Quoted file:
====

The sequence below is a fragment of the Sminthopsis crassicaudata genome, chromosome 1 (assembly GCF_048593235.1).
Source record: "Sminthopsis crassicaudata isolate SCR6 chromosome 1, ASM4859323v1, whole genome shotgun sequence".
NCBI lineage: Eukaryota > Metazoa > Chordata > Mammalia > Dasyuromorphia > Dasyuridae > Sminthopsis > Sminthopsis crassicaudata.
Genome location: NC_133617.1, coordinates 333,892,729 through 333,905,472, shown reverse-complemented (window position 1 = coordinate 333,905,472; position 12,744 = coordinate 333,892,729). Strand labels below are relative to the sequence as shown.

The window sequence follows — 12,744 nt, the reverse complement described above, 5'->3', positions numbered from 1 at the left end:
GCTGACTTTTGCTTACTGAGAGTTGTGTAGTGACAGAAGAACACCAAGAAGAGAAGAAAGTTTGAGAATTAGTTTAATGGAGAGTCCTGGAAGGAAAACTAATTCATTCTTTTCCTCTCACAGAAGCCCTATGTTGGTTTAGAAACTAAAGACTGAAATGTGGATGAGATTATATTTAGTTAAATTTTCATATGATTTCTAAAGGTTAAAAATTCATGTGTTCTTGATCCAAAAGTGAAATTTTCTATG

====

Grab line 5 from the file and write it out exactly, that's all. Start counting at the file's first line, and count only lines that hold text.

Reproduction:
The window sequence follows — 12,744 nt, the reverse complement described above, 5'->3', positions numbered from 1 at the left end: